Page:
(Trial Run)

Dyson's Airstrait Straightener Dried My Thick Hair In 10 Minutes Flat

I'm floored.

Originally Published: 
Erin Lukas
dyson airstrait review
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In our series Trial Run, TZR editors and writers put the buzziest new beauty products to the test and share their honest reviews. This week, deputy beauty editor Erin Lukas is testing Dyson’s Airstrait Straightener.

As someone with extremely thick hair, any hot tool that promises to take my hair from wet to dry makes me roll my eyes. With my at-home blowouts clocking in at 20 minutes (after I’ve towel-dried my hair) and stylists tag-teaming my hair with their blow-dryers when I’m at a salon, using whatever hair-dryer brush that’s currently trending is seemingly implausible. Since sizzling my wet hair like bacon in a greased pan to failed results doesn’t seem worth the potential heat damage, I’ve respectively sat out whenever the opportunity has arisen to try one of these tools. However, there are always exceptions to every rule, which is where the Dyson Airstrait, the brand’s wet-to-dry hair straightener, comes in.

After breaking the internet with the launch of the Airwrap in 2018, Dyson’s latest innovation is a wet-to-dry hair straightener that doesn’t use extreme heat, thus eliminating the risk of damage. Like the brand’s powerful vacuum and other hair tools, years of research and testing went into creating the Airstrait, and naturally, the final product has fans online proclaiming they need it without questioning its $500 price tag. And despite my skepticism with hair tools of this nature, even I was dying to get my hands on one.

Ahead, my honest experience drying and straightening my hair with the Dyson Airstrait, along with a detailed breakdown on the technology behind it. Spoiler: The results left me speechless, which doesn’t happen often.

Fast Facts

  • Price: $500
  • Weight: 2.2 lbs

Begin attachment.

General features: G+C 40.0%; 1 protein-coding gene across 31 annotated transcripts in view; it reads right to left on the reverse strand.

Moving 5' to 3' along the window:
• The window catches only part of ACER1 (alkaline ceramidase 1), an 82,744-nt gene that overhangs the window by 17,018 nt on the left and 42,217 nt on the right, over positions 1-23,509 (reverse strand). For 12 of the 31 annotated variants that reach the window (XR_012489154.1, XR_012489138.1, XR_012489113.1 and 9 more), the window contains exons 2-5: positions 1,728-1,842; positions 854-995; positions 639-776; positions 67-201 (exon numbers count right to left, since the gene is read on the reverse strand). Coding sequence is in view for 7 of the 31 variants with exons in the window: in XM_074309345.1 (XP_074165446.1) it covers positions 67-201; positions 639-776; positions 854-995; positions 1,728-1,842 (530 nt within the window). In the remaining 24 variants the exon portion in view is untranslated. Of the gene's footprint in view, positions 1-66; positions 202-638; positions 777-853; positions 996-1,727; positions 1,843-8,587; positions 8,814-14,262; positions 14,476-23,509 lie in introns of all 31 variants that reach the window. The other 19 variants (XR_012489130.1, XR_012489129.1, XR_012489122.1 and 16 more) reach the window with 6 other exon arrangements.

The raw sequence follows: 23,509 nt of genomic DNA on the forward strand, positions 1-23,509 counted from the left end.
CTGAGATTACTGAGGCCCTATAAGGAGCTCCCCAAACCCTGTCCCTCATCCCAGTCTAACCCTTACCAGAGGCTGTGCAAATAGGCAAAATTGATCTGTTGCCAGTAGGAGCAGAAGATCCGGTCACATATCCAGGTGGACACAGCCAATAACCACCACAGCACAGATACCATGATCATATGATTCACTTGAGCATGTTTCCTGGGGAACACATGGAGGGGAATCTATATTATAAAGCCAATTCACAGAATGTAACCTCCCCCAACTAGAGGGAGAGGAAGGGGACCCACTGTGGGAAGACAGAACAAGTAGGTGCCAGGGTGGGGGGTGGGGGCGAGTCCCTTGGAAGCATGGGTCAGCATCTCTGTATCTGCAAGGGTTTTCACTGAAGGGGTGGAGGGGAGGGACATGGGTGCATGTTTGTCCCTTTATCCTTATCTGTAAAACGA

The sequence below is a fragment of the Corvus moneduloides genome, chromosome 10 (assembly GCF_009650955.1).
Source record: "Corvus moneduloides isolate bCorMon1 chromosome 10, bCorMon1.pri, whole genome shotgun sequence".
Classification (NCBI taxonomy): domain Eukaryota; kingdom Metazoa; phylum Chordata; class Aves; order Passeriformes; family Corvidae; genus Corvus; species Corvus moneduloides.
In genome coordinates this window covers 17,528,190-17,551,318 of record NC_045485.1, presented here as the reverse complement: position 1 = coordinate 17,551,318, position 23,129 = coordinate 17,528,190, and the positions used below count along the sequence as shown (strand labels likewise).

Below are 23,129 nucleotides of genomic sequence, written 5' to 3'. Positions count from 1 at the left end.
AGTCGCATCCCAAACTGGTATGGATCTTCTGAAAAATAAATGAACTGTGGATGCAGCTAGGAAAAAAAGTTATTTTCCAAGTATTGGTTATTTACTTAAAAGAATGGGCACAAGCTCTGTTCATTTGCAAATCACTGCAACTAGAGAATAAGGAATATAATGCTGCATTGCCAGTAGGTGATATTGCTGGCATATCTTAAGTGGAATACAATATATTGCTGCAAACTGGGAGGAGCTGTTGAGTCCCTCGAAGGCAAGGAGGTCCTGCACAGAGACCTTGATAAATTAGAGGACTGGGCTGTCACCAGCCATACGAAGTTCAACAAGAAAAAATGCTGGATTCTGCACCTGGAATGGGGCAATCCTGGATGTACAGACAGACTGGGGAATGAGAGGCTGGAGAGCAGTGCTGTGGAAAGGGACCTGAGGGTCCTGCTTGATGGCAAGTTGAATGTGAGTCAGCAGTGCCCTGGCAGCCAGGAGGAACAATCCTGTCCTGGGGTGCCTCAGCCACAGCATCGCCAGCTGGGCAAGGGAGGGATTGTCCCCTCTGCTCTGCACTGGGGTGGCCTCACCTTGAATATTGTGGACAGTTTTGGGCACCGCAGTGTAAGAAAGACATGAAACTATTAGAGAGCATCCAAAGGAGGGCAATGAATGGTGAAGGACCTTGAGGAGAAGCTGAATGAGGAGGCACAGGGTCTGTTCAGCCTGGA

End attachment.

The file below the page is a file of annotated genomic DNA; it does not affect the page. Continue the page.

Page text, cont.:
• Best For: Those who want to dry and/or straighten their hair quickly without causing potential damage to hair
  • Technology Highlights:
  • What We Like: Lightweight; automatically shuts off to conserve energy; can be used to rough dry
  • What We Don’t Like: Pricey
  • Rating: 4/5
How TZR Keeps Score: 1/5: Making a return; 2/5: Keeping as a backup; 3/5: Finishing to the last drop; 4/5: Recommending to my group texts; 5/5: Already on auto-replenish

How The Dyson Airstrait Works

Harnessing the same airflow technology as the Airwrap and the brand’s vacuums, the hot plate-free Airstrait dries and straightens hair types 1 through 4 without exposing it to flat iron-level heat, and it can also be used on dry hair to refresh your style.

“With over five years in the making, Dyson engineers from around the world worked with professionals like me and many others, as well as testing the device on all textures and hair types,” says Matthew Collins, celebrity hairstylist and Dyson global styling ambassador. We wanted this tool to have unique advantages for every single hair type. Since you are minimizing the damage, the elasticity of your hair is kept and you can get a naturally straight look then wash your hair and your curls come back with all their glory.”

The tool’s airflow is projected downwards at a 45-degree angle to create the tension needed to stretch and smooth the hair for a sleek finish. It also has a built in ion-izer, through which high-velocity air delivers neutralizing particles to create a shiny, frizz-free style. The button that locks it closed also transforms the straightener into a blow dryer — when turned on its side, the vents can be used to rough dry the roots or the rest of the hair as needed.

Along with the tool’s wet and dry options, there are three heat settings: 175°F, 230°F and 285°F, and a boost adjustment for maximum shine. To keep hair from overheating, the Airstrait’s internal glass bead thermistors continuously monitor the airstream’s temperature, measuring it 30 times each second.

“There are also many head sensors around the arms on both sides to ensure the hot air does not go over the temperature set to ensure hair health is key,” Collins adds. “Just airflow means nothing; it must be focused and directed at the perfect angle to ensure effectiveness.”